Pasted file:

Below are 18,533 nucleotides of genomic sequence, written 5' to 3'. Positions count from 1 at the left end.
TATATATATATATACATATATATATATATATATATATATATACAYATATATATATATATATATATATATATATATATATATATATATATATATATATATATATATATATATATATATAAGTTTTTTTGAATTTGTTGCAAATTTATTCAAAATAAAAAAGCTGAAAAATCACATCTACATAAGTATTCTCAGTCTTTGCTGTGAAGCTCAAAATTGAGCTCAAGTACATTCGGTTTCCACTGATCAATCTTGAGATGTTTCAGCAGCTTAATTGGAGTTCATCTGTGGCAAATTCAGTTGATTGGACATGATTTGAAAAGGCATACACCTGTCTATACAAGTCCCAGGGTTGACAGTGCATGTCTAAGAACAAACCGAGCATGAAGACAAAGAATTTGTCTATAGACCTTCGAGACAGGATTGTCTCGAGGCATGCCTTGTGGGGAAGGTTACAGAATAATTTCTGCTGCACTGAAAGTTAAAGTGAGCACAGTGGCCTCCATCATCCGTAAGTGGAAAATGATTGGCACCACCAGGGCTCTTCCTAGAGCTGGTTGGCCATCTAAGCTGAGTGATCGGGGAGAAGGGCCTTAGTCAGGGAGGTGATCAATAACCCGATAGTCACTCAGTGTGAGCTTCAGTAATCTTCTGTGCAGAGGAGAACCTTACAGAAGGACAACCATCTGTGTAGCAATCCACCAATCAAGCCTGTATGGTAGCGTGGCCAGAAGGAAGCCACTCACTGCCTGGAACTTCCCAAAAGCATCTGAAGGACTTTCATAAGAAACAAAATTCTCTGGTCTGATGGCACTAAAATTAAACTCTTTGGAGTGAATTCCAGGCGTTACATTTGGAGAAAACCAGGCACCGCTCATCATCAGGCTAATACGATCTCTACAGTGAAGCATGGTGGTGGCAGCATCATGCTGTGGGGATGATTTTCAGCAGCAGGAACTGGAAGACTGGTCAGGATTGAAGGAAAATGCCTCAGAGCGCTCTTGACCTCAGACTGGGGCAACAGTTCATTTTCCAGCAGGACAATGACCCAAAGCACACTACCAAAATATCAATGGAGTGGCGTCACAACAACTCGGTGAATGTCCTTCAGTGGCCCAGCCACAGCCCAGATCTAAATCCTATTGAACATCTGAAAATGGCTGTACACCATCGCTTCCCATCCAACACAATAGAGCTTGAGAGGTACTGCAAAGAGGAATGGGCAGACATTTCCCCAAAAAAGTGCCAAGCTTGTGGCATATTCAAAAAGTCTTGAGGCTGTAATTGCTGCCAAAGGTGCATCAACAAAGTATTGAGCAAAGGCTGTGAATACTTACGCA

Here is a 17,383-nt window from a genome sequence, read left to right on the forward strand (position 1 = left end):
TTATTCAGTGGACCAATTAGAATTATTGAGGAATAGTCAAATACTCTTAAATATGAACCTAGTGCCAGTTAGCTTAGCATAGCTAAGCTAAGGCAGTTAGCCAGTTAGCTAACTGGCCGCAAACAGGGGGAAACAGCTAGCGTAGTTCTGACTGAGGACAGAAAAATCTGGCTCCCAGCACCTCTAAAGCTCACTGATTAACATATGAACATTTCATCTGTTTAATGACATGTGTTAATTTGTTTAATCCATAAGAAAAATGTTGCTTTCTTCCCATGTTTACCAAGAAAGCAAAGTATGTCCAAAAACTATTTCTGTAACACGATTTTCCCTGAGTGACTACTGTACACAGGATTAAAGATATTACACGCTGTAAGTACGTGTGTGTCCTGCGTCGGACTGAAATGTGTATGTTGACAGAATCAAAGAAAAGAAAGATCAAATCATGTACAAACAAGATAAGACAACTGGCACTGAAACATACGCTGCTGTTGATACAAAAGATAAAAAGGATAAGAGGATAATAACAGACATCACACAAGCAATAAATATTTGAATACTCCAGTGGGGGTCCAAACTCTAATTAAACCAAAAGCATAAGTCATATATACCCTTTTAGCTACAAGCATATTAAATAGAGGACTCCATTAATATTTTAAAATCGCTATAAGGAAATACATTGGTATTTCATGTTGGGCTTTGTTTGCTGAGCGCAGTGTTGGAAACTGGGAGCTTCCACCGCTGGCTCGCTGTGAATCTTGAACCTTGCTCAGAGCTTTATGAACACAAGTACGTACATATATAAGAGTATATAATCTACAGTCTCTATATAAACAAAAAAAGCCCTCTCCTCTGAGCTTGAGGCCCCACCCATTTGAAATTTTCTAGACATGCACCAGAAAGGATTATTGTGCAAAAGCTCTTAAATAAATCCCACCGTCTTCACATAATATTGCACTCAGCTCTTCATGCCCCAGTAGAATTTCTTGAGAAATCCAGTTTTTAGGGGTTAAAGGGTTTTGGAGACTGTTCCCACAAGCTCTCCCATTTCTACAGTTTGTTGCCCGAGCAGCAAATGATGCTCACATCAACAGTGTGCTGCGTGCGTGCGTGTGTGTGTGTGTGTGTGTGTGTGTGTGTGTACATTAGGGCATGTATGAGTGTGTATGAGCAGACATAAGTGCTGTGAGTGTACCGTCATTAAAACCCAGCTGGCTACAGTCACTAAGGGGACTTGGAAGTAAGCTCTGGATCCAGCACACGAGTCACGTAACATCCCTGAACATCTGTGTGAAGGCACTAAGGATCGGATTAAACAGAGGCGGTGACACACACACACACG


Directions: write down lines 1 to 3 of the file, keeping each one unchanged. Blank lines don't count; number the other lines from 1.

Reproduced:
Below are 18,533 nucleotides of genomic sequence, written 5' to 3'. Positions count from 1 at the left end.
TATATATATATATACATATATATATATATATATATATATATACAYATATATATATATATATATATATATATATATATATATATATATATATATATATATATATATATATATATATATAAGTTTTTTTGAATTTGTTGCAAATTTATTCAAAATAAAAAAGCTGAAAAATCACATCTACATAAGTATTCTCAGTCTTTGCTGTGAAGCTCAAAATTGAGCTCAAGTACATTCGGTTTCCACTGATCAATCTTGAGATGTTTCAGCAGCTTAATTGGAGTTCATCTGTGGCAAATTCAGTTGATTGGACATGATTTGAAAAGGCATACACCTGTCTATACAAGTCCCAGGGTTGACAGTGCATGTCTAAGAACAAACCGAGCATGAAGACAAAGAATTTGTCTATAGACCTTCGAGACAGGATTGTCTCGAGGCATGCCTTGTGGGGAAGGTTACAGAATAATTTCTGCTGCACTGAAAGTTAAAGTGAGCACAGTGGCCTCCATCATCCGTAAGTGGAAAATGATTGGCACCACCAGGGCTCTTCCTAGAGCTGGTTGGCCATCTAAGCTGAGTGATCGGGGAGAAGGGCCTTAGTCAGGGAGGTGATCAATAACCCGATAGTCACTCAGTGTGAGCTTCAGTAATCTTCTGTGCAGAGGAGAACCTTACAGAAGGACAACCATCTGTGTAGCAATCCACCAATCAAGCCTGTATGGTAGCGTGGCCAGAAGGAAGCCACTCACTGCCTGGAACTTCCCAAAAGCATCTGAAGGACTTTCATAAGAAACAAAATTCTCTGGTCTGATGGCACTAAAATTAAACTCTTTGGAGTGAATTCCAGGCGTTACATTTGGAGAAAACCAGGCACCGCTCATCATCAGGCTAATACGATCTCTACAGTGAAGCATGGTGGTGGCAGCATCATGCTGTGGGGATGATTTTCAGCAGCAGGAACTGGAAGACTGGTCAGGATTGAAGGAAAATGCCTCAGAGCGCTCTTGACCTCAGACTGGGGCAACAGTTCATTTTCCAGCAGGACAATGACCCAAAGCACACTACCAAAATATCAATGGAGTGGCGTCACAACAACTCGGTGAATGTCCTTCAGTGGCCCAGCCACAGCCCAGATCTAAATCCTATTGAACATCTGAAAATGGCTGTACACCATCGCTTCCCATCCAACACAATAGAGCTTGAGAGGTACTGCAAAGAGGAATGGGCAGACATTTCCCCAAAAAAGTGCCAAGCTTGTGGCATATTCAAAAAGTCTTGAGGCTGTAATTGCTGCCAAAGGTGCATCAACAAAGTATTGAGCAAAGGCTGTGAATACTTACGCA

Here is a 17,383-nt window from a genome sequence, read left to right on the forward strand (position 1 = left end):